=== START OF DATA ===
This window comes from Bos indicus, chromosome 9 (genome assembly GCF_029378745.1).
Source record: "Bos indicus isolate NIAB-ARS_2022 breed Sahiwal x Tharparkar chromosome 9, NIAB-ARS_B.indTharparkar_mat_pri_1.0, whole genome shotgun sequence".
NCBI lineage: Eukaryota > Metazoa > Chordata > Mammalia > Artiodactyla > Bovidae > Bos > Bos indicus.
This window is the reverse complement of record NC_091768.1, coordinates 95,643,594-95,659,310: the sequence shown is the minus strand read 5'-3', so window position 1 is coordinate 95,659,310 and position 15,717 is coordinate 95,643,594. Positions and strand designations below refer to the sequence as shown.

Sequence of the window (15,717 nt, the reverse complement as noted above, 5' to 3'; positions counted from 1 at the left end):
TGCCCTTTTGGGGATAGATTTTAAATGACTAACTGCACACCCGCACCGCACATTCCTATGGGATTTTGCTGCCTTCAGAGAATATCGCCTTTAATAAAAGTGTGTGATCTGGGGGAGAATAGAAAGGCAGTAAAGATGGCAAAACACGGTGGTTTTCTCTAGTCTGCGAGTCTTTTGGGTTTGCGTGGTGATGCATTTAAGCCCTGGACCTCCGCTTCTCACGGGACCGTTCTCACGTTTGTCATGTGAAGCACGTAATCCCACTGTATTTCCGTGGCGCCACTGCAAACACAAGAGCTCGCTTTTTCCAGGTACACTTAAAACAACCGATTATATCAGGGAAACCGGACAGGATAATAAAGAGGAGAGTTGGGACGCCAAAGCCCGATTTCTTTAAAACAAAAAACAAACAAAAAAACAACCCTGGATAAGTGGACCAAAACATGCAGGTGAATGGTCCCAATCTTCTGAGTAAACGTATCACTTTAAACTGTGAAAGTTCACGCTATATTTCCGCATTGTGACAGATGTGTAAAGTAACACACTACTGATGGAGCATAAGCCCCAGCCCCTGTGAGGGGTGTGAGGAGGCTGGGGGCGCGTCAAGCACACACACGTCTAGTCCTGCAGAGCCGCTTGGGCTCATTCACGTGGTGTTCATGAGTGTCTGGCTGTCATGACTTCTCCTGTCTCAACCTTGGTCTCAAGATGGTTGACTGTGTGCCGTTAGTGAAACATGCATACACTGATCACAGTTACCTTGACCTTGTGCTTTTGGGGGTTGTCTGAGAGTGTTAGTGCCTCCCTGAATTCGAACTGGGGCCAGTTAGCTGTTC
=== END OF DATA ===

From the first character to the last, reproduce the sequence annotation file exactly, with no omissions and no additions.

This window comes from Bos indicus, chromosome 9 (genome assembly GCF_029378745.1).
Source record: "Bos indicus isolate NIAB-ARS_2022 breed Sahiwal x Tharparkar chromosome 9, NIAB-ARS_B.indTharparkar_mat_pri_1.0, whole genome shotgun sequence".
NCBI lineage: Eukaryota > Metazoa > Chordata > Mammalia > Artiodactyla > Bovidae > Bos > Bos indicus.
This window is the reverse complement of record NC_091768.1, coordinates 95,643,594-95,659,310: the sequence shown is the minus strand read 5'-3', so window position 1 is coordinate 95,659,310 and position 15,717 is coordinate 95,643,594. Positions and strand designations below refer to the sequence as shown.

Sequence of the window (15,717 nt, the reverse complement as noted above, 5' to 3'; positions counted from 1 at the left end):
TGCCCTTTTGGGGATAGATTTTAAATGACTAACTGCACACCCGCACCGCACATTCCTATGGGATTTTGCTGCCTTCAGAGAATATCGCCTTTAATAAAAGTGTGTGATCTGGGGGAGAATAGAAAGGCAGTAAAGATGGCAAAACACGGTGGTTTTCTCTAGTCTGCGAGTCTTTTGGGTTTGCGTGGTGATGCATTTAAGCCCTGGACCTCCGCTTCTCACGGGACCGTTCTCACGTTTGTCATGTGAAGCACGTAATCCCACTGTATTTCCGTGGCGCCACTGCAAACACAAGAGCTCGCTTTTTCCAGGTACACTTAAAACAACCGATTATATCAGGGAAACCGGACAGGATAATAAAGAGGAGAGTTGGGACGCCAAAGCCCGATTTCTTTAAAACAAAAAACAAACAAAAAAACAACCCTGGATAAGTGGACCAAAACATGCAGGTGAATGGTCCCAATCTTCTGAGTAAACGTATCACTTTAAACTGTGAAAGTTCACGCTATATTTCCGCATTGTGACAGATGTGTAAAGTAACACACTACTGATGGAGCATAAGCCCCAGCCCCTGTGAGGGGTGTGAGGAGGCTGGGGGCGCGTCAAGCACACACACGTCTAGTCCTGCAGAGCCGCTTGGGCTCATTCACGTGGTGTTCATGAGTGTCTGGCTGTCATGACTTCTCCTGTCTCAACCTTGGTCTCAAGATGGTTGACTGTGTGCCGTTAGTGAAACATGCATACACTGATCACAGTTACCTTGACCTTGTGCTTTTGGGGGTTGTCTGAGAGTGTTAGTGCCTCCCTGAATTCGAACTGGGGCCAGTTAGCTGTTC